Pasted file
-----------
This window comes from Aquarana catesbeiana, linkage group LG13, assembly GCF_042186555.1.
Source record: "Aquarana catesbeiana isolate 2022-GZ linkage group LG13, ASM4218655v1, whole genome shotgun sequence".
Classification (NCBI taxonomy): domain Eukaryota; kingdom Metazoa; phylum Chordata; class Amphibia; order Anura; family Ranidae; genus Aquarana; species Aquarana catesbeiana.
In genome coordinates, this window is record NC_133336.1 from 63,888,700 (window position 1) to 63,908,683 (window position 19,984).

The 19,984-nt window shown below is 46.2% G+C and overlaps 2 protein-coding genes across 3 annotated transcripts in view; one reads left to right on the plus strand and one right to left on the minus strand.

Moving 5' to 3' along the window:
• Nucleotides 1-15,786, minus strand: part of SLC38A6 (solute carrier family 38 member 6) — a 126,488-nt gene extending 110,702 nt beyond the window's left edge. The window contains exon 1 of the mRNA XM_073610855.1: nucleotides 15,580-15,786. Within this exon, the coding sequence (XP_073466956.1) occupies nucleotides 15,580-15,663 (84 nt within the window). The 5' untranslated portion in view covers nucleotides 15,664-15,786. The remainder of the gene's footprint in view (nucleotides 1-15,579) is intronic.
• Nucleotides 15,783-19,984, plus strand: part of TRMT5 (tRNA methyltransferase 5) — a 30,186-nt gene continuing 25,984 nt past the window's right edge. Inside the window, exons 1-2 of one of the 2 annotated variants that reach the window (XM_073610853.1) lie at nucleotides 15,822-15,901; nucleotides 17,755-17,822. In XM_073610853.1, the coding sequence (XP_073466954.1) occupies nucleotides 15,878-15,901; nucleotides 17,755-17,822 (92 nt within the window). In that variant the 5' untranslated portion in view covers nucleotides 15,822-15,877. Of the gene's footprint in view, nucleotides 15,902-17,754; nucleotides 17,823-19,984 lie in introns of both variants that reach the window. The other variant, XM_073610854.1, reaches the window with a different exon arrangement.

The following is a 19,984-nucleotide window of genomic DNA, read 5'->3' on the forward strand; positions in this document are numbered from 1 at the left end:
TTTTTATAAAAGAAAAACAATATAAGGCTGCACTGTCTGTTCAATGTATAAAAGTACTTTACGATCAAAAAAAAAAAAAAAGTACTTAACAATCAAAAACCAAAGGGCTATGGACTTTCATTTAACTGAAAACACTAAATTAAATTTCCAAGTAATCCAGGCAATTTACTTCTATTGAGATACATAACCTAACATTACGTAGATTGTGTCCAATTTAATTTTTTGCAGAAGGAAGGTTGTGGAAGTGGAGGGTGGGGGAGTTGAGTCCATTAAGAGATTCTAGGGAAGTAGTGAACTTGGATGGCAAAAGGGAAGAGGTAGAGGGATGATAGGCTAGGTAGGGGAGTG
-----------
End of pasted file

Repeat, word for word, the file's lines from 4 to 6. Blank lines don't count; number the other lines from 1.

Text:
In genome coordinates, this window is record NC_133336.1 from 63,888,700 (window position 1) to 63,908,683 (window position 19,984).

The 19,984-nt window shown below is 46.2% G+C and overlaps 2 protein-coding genes across 3 annotated transcripts in view; one reads left to right on the plus strand and one right to left on the minus strand.

Moving 5' to 3' along the window: